The Theatres Trust

Capitol (Aberdeen)

  • Theatre ID
  • Built / Converted
  • Dates of use
    • 1933 - 1996: (the building was dark for some time before the closure was officially announced)
  • Current state
    Façade only
  • Current use
    Converted to other use (offices)
  • Address
    431 Union Street, Aberdeen, Grampian, AB11 6DA, Scotland
  • Website


The Capitol was among the first British cinemas built in the modern style. Mackenzie’s innovative design was heavily influenced by contemporary European cinema and theatre design (such as the Savoy in London). The dignified facade was of classical proportion in unadorned dressed granite. It was eight bays wide with three tall windows in the centre, soaring above the entrance canopy to a simple pediment, which originally carried the name in neon letters. Neon was also used to outline the roof line and the facade was floodlit in white, an early use of German-inspired ‘Night Architecture’ in Britain. The entrance, flanked by shop units, had a V-shaped canopy and doors in mahogany with bold half-circular glasses and stainless steel inlays. Each set closed to form a dramatic ‘target’ design. The remainder of the structure was faced in plain brick with a pitched slate roof. Within, the building was almost entirely symmetrical and originally decorated throughout in modish pale blue with silver leaf (reflecting Aberdeen’s status as the ‘silver city by the sea’). Following protests that it appeared too cold, it was quickly re-decorated in a pink and gold scheme. The outer foyer has elegant full height wood veneered walls and terrazzo flooring with typically enigmatic abstract patterns of mosaic. Through another set of doors was the inner foyer, with its original streamlined confectionery stall in veneer with chrome and etched glass trimmings. Grand staircases with chromed balustrades swept up to the lofty circle and stalls foyers, which were complete with tinted mirrors and contemporary wall and ceiling light fittings. The powder room in the ladies’ toilet was pure Hollywood, with a swirling carpet, bevelled mirrors and fluted make-up tables in black, cream and mint green. The auditorium had one balcony with truncated slips fairing into the side walls, which were splayed to the rectangular proscenium. To either side, there were elegant organ and ventilation grilles and tableau panels with stylised foliage. Otherwise, the space was largely unadorned and relied on an extensive scheme of concealed Holophane lighting for its effects, one of the first and best installations of its kind. In 1998, it glowed seductively in orange. The organ was a Compton. It was considered to be Aberdeen’s most prestigious cinema with annual pantomime seasons and other regular live shows. Although the stage was of restricted depth, it hosted concerts from the 1950s, but, after failing as a rock music venue, fell into disuse in the late 1990s although the former cafe functioned as a bar. It reopened in 2002 and operated as a nightclub until 2008. The ravages of time and excessive use by drinkers and rock concert patrons exacted their toll on the seats and carpets of genuine thirties patterns. Vandalism and water ingress caused further dereliction and the Capitol was threatened with demolition. In 2010 approval was granted to demolish the auditorium and construct a seven level hotel, but this scheme did not proceed. On 7 November 2013 a new redevelopment scheme was approved to refurbish the Union Street elevation, existing canopy entrance and inner vestibule doors but demolish the rear auditorium and stage in order to build a new ten storey modern glass office block with vehicular and pedestrian access via Justice Mill Lane. The new building has been set back to ensure that the street level elevation in Union Street is maintained. Art deco light fittings, clocks, pilasters and motifs have been retained in the foyer along with the former tea rooms, but the main access stairs have been replaced with up and down escalators to the main reception located on the former upper floor. The historic proscenium arch and organ have been removed for possible reuse elsewhere. The new building was completed in 2016.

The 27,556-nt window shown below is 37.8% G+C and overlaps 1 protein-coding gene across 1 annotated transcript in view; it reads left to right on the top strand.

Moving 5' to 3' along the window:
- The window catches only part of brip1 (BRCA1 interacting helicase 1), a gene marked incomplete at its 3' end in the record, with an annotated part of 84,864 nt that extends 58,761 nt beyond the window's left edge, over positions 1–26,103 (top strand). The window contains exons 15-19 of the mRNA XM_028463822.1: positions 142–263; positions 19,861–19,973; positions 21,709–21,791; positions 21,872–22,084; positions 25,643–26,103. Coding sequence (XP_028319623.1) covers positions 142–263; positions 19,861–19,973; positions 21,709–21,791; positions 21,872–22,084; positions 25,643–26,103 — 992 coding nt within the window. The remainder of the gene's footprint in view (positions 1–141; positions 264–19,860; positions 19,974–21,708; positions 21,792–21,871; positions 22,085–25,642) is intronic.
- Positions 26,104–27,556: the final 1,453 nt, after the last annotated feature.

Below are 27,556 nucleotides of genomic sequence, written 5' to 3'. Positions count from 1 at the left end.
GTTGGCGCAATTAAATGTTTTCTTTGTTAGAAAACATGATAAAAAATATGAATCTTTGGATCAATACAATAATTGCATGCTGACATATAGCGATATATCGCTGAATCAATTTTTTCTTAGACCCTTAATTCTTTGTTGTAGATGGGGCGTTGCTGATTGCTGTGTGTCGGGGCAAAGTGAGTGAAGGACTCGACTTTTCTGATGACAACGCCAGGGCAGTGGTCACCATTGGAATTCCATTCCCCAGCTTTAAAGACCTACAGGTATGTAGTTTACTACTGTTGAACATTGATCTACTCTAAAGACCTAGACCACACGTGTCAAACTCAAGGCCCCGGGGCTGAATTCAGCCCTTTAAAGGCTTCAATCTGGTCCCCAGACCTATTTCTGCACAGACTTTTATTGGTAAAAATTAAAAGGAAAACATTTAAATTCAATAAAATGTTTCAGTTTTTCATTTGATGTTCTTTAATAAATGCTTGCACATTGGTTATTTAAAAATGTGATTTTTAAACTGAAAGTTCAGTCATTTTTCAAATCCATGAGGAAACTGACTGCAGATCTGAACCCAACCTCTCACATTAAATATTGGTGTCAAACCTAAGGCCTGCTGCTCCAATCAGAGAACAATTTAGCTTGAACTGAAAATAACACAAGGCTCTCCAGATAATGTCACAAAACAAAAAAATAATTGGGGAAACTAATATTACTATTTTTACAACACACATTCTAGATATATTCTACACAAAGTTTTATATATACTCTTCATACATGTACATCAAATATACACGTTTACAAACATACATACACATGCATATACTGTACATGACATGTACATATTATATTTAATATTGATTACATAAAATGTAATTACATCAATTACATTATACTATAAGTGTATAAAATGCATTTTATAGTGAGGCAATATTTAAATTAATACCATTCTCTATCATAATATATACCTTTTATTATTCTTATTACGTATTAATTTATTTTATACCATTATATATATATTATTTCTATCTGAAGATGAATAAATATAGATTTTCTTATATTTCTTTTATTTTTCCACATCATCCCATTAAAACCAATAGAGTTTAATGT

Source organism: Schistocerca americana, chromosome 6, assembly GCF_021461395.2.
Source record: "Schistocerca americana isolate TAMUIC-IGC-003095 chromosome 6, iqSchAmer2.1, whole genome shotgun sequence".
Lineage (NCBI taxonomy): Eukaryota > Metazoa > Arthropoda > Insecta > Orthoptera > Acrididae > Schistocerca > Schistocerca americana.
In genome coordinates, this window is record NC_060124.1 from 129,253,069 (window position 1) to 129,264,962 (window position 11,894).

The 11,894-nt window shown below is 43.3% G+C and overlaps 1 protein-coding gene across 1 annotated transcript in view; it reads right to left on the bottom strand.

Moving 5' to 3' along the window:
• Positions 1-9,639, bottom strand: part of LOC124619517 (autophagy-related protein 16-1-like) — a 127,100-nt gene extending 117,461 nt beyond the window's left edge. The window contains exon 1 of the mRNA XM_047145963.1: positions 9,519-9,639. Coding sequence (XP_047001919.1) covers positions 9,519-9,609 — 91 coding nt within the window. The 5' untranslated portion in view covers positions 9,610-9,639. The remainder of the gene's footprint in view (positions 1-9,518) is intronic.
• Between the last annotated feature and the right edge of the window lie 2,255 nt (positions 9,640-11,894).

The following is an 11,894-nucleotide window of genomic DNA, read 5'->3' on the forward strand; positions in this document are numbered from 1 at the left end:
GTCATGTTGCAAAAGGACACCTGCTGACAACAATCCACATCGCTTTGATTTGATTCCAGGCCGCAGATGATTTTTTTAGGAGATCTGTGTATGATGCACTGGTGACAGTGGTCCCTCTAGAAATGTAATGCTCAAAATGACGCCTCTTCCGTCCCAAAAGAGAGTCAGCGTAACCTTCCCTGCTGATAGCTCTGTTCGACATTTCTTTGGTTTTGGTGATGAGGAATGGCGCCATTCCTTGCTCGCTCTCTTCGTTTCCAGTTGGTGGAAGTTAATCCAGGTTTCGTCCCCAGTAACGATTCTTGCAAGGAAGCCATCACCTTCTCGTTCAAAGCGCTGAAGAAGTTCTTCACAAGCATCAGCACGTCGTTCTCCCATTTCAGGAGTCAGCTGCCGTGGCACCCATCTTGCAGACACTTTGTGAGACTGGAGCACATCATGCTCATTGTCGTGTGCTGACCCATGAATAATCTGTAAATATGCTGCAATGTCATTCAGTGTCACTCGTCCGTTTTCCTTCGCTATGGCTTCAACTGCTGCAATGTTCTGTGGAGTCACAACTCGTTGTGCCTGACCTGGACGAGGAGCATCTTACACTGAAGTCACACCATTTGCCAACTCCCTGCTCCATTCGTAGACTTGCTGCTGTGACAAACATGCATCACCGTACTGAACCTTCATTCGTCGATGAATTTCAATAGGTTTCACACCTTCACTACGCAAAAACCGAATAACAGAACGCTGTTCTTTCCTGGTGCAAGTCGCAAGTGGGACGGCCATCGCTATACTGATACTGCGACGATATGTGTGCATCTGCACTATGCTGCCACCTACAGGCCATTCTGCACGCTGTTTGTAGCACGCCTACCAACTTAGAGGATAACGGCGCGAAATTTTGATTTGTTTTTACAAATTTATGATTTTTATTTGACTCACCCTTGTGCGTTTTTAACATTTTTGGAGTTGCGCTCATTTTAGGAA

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Streetscape showing the site previously occupied by the Capitol Cinema, Aberdeen, 2003
© Theatres Trust

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  • Events
    • 1933 - 1996 Use: (the building was dark for some time before the closure was officially announced)
    • 1933 Owner/Management: Aberdeen Picture Palaces
    • 1933 Design/Construction:
    • 1933 Design/Construction: Son & George
      • A G R Mackenzie of A Marshall Mackenzie - Architect
    • 1941 Owner/Management: Aberdeen Picture Palaces (James F Donald)
    • 1980 - 1989 Alteration: café converted to public bar
      • Unknown - Architect
    • 2002 - 2003 Alteration: Array front stalls and stage converted to café-bar, circle to a nightclub
      • Unknown - Architect
    • 2002 Owner/Management: Carlton Rock Ltd
    • 2013 Owner/Management: Knight Property Group / M&G Real Estate, owners
    • 2016 Alteration: conversion to offices
      • Andrew Cowie Construction - Contractor
      • Keppie Design - Architect
  • Capacities
    • Original: 1800
    • Later: 1951: 2080
  • Listings
    • Grade B
  • Dimensions
    • Stage dimensions: Depth: 9.75m (32ft)
    • Proscenium width: 11.6m (38ft)
    • Orchestra pit: original dimensions with organ on lift, now apparently being restored

Of the period

Stage and Wurlitzer organ at Worthing's Assembly Hall, from rear of balcony, May 2011.
Worthing Assembly Hall

Have you seen?

Auditorium at the Apollo Theatre, London, 2007
Apollo (London)

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